Plants have evolved two major mechanisms in response to frequent attacks from insect herbivores. While resistance reduces the levels of damage suffered by plants, tolerance reduces the negative effects of herbivory on plant fitness. Despite their roles in defense and consequent fitness advantage, the evolution of these two characters may be constrained by the fitness costs associated with their production. In addition, these costs may be influenced by variation in environmental conditions. In a common garden experiment, the effects of ultraviolet B (UVB) radiation on plant resistance and tolerance to insect herbivory was evaluated by exposing recombinant inbred lines of Arabidopsis thaliana to natural levels of insect herbivory under two levels of UVB radiation (ambient and excluded UVB). Specifically, this study evaluated the existence of genetic variation in plant resistance and tolerance to insect herbivory under variable UVB radiation and whether changes in UVB radiation modify fitness costs associated with tolerance and resistance.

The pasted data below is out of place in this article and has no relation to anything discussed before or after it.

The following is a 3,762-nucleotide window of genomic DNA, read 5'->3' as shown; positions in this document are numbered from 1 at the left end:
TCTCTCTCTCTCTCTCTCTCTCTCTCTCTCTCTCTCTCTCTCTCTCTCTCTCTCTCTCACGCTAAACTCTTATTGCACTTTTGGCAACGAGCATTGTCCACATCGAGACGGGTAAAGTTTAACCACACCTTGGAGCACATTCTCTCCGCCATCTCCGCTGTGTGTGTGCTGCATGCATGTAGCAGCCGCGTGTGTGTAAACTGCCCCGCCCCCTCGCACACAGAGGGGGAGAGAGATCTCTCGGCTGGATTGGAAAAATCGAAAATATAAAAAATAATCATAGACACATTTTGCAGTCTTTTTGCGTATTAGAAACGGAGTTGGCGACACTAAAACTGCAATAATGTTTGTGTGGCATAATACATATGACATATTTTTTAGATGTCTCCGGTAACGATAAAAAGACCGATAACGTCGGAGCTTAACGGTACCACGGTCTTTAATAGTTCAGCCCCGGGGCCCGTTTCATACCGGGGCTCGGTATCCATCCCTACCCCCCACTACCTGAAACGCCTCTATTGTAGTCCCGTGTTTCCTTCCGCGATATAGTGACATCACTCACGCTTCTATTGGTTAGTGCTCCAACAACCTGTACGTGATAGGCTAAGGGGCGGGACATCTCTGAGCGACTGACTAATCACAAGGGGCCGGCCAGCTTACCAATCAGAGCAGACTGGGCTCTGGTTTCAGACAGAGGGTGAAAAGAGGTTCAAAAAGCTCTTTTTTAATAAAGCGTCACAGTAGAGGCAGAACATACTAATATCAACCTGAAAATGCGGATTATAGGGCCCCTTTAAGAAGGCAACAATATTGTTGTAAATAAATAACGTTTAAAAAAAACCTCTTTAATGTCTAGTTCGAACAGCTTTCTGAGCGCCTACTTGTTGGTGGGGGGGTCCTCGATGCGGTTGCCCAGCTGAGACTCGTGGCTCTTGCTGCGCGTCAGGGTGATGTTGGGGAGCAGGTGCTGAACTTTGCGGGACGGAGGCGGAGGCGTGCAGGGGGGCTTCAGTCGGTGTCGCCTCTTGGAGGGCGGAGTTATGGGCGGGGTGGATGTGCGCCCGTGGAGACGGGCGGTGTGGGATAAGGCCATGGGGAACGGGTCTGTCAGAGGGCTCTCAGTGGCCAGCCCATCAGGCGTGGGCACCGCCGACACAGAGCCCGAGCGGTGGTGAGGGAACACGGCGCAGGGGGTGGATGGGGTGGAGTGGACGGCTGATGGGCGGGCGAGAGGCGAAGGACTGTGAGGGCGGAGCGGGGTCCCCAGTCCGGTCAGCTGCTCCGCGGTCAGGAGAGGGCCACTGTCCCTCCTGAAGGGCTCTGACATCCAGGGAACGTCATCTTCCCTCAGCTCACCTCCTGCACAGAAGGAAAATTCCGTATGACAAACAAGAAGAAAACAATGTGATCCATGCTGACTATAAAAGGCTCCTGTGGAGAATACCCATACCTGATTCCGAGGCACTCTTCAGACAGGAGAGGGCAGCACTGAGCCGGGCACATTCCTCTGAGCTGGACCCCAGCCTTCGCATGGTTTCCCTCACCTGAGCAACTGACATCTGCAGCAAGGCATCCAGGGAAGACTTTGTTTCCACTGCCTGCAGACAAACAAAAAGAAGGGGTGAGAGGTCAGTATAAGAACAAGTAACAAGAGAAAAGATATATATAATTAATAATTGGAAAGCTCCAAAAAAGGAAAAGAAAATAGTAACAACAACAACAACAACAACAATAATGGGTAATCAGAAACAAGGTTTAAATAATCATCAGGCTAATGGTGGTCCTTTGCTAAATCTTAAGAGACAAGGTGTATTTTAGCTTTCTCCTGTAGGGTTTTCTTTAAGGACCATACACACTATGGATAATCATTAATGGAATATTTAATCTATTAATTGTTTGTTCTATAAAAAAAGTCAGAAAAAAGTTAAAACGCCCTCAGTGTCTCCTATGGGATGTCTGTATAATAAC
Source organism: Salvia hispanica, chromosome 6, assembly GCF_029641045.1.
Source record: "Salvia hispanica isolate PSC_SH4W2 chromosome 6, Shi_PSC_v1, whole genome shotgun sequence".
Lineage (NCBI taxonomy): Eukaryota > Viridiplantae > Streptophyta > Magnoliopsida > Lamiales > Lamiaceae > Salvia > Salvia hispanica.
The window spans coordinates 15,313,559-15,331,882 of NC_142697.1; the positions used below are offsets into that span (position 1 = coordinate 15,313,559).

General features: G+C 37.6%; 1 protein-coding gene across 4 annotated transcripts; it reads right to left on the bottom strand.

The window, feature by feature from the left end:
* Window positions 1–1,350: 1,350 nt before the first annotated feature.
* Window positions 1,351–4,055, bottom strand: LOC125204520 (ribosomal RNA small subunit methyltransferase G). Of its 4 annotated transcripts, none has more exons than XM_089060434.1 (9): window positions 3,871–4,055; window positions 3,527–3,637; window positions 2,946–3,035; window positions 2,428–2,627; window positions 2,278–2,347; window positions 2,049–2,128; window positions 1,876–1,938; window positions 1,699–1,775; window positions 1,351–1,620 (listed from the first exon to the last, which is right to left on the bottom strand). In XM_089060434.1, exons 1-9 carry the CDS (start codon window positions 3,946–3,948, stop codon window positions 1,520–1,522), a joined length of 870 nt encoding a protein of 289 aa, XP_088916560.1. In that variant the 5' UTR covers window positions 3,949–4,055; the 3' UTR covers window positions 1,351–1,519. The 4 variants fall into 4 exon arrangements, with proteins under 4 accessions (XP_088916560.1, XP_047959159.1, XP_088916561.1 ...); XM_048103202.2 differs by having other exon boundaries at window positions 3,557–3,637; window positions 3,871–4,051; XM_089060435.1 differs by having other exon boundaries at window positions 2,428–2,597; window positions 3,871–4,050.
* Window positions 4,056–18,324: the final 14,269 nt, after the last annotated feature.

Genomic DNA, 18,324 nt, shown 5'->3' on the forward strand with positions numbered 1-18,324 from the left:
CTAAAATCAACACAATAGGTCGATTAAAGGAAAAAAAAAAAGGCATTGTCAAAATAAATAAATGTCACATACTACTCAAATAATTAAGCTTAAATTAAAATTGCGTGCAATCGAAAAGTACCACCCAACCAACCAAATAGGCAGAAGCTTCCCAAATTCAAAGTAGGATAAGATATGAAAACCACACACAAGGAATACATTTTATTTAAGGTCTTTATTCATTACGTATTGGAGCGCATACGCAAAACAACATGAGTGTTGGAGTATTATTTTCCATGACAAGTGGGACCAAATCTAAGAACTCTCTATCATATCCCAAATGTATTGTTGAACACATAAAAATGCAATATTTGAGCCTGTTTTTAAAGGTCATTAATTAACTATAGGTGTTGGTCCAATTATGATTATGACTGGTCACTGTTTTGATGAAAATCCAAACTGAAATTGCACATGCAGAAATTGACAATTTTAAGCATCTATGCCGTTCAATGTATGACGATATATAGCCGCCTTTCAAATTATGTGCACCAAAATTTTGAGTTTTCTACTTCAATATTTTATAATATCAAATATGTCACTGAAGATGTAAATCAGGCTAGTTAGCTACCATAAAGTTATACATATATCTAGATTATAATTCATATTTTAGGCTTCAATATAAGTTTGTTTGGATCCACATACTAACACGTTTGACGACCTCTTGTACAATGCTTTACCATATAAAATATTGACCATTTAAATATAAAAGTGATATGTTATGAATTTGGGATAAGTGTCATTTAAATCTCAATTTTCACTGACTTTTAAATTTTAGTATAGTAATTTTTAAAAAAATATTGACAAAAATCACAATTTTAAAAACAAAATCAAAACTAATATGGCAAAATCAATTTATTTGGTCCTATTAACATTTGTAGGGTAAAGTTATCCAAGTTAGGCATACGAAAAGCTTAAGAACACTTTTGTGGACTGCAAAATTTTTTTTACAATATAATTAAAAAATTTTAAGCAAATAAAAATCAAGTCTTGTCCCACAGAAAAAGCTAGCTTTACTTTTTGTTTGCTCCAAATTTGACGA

Results from this study revealed the presence of genetic variation in plant resistance and tolerance and that this variation is dependent on UVB radiation levels. In addition, there were differences in the fitness cost of plant resistance and tolerance across UVB environmental gradients. However, no trade-offs between resistance and tolerance was observed. These results highlight implications of changes in UVB radiation on future evolution of important plant characters involved in plant defense to insect herbivory.